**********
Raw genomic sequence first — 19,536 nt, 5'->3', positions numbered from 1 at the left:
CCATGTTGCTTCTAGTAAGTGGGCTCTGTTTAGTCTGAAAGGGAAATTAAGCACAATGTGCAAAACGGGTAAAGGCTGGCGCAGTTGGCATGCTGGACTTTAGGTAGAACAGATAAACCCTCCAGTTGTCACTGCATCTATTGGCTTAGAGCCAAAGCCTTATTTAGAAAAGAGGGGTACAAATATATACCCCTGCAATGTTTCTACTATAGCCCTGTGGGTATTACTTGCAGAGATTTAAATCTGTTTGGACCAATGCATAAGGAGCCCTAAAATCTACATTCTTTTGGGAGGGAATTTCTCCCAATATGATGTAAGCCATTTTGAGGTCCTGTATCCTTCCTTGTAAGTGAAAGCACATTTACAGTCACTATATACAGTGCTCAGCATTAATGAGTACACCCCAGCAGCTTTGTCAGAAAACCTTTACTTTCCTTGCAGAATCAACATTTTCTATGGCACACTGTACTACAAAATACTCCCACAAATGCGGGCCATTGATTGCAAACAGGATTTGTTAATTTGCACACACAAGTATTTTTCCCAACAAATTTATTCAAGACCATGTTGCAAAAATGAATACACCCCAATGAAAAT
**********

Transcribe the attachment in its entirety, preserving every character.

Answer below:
Raw genomic sequence first — 19,536 nt, 5'->3', positions numbered from 1 at the left:
CCATGTTGCTTCTAGTAAGTGGGCTCTGTTTAGTCTGAAAGGGAAATTAAGCACAATGTGCAAAACGGGTAAAGGCTGGCGCAGTTGGCATGCTGGACTTTAGGTAGAACAGATAAACCCTCCAGTTGTCACTGCATCTATTGGCTTAGAGCCAAAGCCTTATTTAGAAAAGAGGGGTACAAATATATACCCCTGCAATGTTTCTACTATAGCCCTGTGGGTATTACTTGCAGAGATTTAAATCTGTTTGGACCAATGCATAAGGAGCCCTAAAATCTACATTCTTTTGGGAGGGAATTTCTCCCAATATGATGTAAGCCATTTTGAGGTCCTGTATCCTTCCTTGTAAGTGAAAGCACATTTACAGTCACTATATACAGTGCTCAGCATTAATGAGTACACCCCAGCAGCTTTGTCAGAAAACCTTTACTTTCCTTGCAGAATCAACATTTTCTATGGCACACTGTACTACAAAATACTCCCACAAATGCGGGCCATTGATTGCAAACAGGATTTGTTAATTTGCACACACAAGTATTTTTCCCAACAAATTTATTCAAGACCATGTTGCAAAAATGAATACACCCCAATGAAAAT